Former Renacci staffers inappropriately used resources for 2018 campaigns
A Congressional Ethics investigation has found that staffers for former Republican Northeast Ohio Congressman Jim Renacci inappropriately used official resources to promote his 2018 campaigns for U.S. Senate and Ohio governor. Cleveland.com reports staffers regularly took photos and videos of Renacci performing official functions at the U.S. Capitol and transmitted them to his campaign for publicity purposes, and also occasionally performed campaign work in his official office. Renacci said staffers controlled his social media accounts and did not review all their contents. He said he fully cooperated with the investigation. He won’t be sanctioned because he’s no longer in office.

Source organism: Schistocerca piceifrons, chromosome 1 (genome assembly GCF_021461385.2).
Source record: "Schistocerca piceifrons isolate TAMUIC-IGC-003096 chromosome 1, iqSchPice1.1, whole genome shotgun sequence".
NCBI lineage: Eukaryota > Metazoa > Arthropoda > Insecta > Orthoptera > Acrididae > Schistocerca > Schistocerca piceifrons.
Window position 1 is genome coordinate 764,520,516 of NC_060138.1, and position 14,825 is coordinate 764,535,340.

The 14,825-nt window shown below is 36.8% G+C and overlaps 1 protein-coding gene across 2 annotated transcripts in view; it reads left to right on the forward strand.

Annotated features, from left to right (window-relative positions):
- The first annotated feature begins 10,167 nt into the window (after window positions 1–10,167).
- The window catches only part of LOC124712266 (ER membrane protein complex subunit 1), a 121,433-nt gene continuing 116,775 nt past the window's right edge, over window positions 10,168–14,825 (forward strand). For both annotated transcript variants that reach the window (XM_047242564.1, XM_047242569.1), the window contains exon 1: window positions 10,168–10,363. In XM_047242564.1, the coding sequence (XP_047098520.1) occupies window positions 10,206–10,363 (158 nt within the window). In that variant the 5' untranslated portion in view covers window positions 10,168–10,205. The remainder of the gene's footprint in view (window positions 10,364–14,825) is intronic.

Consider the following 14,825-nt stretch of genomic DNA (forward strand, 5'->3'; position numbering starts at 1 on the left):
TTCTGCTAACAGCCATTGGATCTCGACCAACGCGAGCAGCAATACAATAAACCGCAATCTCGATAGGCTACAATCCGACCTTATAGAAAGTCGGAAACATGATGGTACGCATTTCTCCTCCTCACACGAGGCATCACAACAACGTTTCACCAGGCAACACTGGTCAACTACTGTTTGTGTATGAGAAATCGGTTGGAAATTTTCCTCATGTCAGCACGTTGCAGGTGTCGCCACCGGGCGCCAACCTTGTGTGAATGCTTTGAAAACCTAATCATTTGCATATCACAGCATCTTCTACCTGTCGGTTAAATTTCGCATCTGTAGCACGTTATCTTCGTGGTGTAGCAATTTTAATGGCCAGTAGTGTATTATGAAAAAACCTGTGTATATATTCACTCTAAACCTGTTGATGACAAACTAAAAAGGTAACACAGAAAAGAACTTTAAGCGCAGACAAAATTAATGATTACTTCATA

Tim Ryan has least amount of campaign funds compared to competitors
Northeast Ohio Congressman Tim Ryan is running for president, but he’s not entering the race with a bursting war chest. The Youngstown Vindicator reports that the Niles Democrat has just over $67,000 in his campaign fund. Vermont Sen. Bernie Sanders leads the money race with $18 million, followed by Sen. Kamala Harris of California, former Texas Representative Beto O’Rourke and South Bend Mayor Pete Buttigieg. The money isn’t needed just to reach voters. Candidates need to meet certain fundraising goals in order to be among the first 10 qualifiers at the Democratic debate on June 26.
Authorities searching for suspect who escaped in Cleveland
Authorities are searching for a suspect who escaped from an ambulance Wednesday near downtown Cleveland. 35-year-old Jonathan Luton of Lakewood managed to get out of the ambulance when he was being transported to a psychiatric facility. He was wearing only a hospital gown. Authorities suspect Luton was high on a mind-altering drug called PCP earlier in the day before breaking into a Cleveland home and attacking a man with an ax.